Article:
“You’ll end up where you’re supposed to be.”

As I shared in my previous post, my job status with SPS has been in flux. I knew that my position was in danger of being cut for most of the school year. While our team thought that my position would ultimately be salvaged, it has not happened. I accepted a job offer at another district.

I spent the last couple of months of the school year feeling sorry for myself, so I won’t rehash my own personal grieving process in full here. Franklin is special for countless reason, not the least of which is the fact that Dennis went to school there. Working at FHS allowed me to literally retrace his footsteps everyday.

From a professional standpoint, I loved the unique combination of naive idealism and pragmatism that animated our work. The way we imagined our work included the use of lofty language like building “the beloved community” and pursuing a more “diverse and pluralistic society.” For us, Franklin was always a singular instantiation of a much larger vision; we aspired to be a witnessing community. No surprise, given that the conversations we had about the specific functions of our position was peppered with words like “shepherding,” “pastoral,” “sacred,” and “mystical.” But all of these lofty ideals were always grounded in the day-to-day realities of how to turn our vision into things like policy statements and meeting agendas.

For all of these reasons, landing the AP position at Franklin was the dream job. I continue to try and make sense of why I am no longer there. I have some emerging ideas about this.

First, I am rediscovering my voice as a leader. I was a vocal, outspoken, highly opinionated, arrogant leader as a college student. I was humbled along the way, but in the process, my voice became timid and quiet. I am uncertain about the value of my perspective and I question whether or not I have earned the seat I have at the table. Moving from an admin team of four to a team of two will challenge me to trust myself and learn who I am as a leader.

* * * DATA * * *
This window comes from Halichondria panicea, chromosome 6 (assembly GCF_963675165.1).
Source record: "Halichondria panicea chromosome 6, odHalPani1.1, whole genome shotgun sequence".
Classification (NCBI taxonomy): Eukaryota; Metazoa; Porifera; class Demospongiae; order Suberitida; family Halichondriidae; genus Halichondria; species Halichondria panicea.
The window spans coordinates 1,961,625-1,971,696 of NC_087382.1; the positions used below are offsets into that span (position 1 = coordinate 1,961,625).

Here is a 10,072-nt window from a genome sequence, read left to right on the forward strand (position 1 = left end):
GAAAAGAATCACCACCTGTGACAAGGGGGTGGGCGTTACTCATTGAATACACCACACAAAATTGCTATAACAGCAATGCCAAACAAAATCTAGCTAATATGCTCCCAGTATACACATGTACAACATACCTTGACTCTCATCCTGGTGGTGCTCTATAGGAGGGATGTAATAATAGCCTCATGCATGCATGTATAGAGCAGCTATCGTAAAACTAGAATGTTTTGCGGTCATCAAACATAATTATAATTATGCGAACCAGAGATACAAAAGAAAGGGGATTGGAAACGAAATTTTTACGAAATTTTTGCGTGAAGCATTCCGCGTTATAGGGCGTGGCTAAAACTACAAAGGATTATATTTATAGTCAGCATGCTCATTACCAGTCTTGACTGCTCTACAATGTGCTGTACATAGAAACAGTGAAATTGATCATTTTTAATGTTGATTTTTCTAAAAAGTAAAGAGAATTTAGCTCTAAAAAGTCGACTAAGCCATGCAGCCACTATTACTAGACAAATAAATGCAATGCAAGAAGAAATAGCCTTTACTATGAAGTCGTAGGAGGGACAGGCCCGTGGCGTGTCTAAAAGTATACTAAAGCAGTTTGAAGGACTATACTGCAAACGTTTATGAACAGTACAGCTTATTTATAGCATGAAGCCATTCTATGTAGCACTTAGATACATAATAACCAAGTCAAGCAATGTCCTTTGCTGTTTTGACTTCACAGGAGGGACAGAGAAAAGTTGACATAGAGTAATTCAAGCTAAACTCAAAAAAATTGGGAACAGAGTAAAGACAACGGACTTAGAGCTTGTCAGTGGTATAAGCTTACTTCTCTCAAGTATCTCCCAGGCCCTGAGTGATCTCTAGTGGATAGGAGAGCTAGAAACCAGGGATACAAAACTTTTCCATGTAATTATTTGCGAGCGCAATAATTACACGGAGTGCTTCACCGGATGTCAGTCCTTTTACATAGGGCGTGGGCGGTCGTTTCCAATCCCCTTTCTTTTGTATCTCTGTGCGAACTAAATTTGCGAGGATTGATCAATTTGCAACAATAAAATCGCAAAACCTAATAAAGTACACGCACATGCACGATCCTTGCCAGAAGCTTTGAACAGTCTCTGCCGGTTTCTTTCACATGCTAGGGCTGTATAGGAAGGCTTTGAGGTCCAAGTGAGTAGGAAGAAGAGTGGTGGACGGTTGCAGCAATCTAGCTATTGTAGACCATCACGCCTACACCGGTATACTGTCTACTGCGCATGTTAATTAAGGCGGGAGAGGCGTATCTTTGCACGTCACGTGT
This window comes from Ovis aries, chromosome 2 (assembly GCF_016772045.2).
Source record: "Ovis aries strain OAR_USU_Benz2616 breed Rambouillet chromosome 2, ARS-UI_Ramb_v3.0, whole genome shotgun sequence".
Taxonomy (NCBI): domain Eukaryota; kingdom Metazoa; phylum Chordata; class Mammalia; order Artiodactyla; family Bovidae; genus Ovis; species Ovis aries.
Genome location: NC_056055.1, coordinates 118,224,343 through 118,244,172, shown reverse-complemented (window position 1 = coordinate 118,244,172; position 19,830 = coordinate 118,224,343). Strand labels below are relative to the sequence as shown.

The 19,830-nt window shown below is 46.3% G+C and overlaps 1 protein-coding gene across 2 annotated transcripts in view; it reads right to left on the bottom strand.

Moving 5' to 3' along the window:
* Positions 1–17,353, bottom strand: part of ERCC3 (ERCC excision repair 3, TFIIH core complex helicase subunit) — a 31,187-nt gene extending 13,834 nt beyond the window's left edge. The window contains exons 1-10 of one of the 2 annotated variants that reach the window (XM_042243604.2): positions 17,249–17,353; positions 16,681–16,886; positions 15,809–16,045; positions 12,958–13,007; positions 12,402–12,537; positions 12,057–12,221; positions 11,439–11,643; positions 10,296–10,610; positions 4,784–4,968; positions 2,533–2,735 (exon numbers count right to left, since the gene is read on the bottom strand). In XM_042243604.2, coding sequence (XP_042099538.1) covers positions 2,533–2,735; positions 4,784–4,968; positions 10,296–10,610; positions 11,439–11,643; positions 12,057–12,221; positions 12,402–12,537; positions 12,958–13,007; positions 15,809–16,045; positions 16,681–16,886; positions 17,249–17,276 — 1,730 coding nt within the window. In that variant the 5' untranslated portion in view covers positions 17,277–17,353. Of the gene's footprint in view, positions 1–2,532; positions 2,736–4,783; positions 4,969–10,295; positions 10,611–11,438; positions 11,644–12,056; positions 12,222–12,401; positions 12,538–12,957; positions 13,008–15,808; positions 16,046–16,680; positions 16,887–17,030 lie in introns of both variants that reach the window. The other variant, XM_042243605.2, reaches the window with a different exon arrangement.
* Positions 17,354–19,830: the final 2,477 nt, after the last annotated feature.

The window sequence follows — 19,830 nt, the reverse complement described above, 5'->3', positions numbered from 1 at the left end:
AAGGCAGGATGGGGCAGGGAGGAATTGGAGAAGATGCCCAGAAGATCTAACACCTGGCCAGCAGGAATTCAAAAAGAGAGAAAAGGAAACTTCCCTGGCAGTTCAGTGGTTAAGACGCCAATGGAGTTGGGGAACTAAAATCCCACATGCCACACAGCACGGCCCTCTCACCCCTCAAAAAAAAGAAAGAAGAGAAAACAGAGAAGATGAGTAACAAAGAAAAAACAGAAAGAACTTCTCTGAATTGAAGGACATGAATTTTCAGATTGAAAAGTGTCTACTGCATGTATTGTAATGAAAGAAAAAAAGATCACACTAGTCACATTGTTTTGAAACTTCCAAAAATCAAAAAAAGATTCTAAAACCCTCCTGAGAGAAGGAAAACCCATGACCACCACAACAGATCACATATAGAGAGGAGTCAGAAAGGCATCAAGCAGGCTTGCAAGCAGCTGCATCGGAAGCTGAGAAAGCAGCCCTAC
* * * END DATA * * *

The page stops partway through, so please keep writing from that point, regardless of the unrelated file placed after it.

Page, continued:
Second, as an aspiring principal, I am now forced to think with more intentional focus on how to create a mission-driven organization. At Franklin, it was already built. That won’t necessarily be the case moving forward.

Third, I am reminded of the sage advice I heard over and over again during my time at Danforth: “You’ll end up where you’re supposed to be.” Education leaders, I find, are always evoking the spiritual and metaphysical. For whatever reason, I was supposed to get a taste at Franklin, and then move on. I don’t fully understand why, but I need to proceed in faith that I am in fact where I’m supposed to be.

I am thankful for the opportunity to continue working as an assistant principal, working under someone who seems like a phenomenal leader, and in support of a diverse student body and tight-knit group of teachers. Slowly, my heart is catching up to what my head already knows is a good situation for me.


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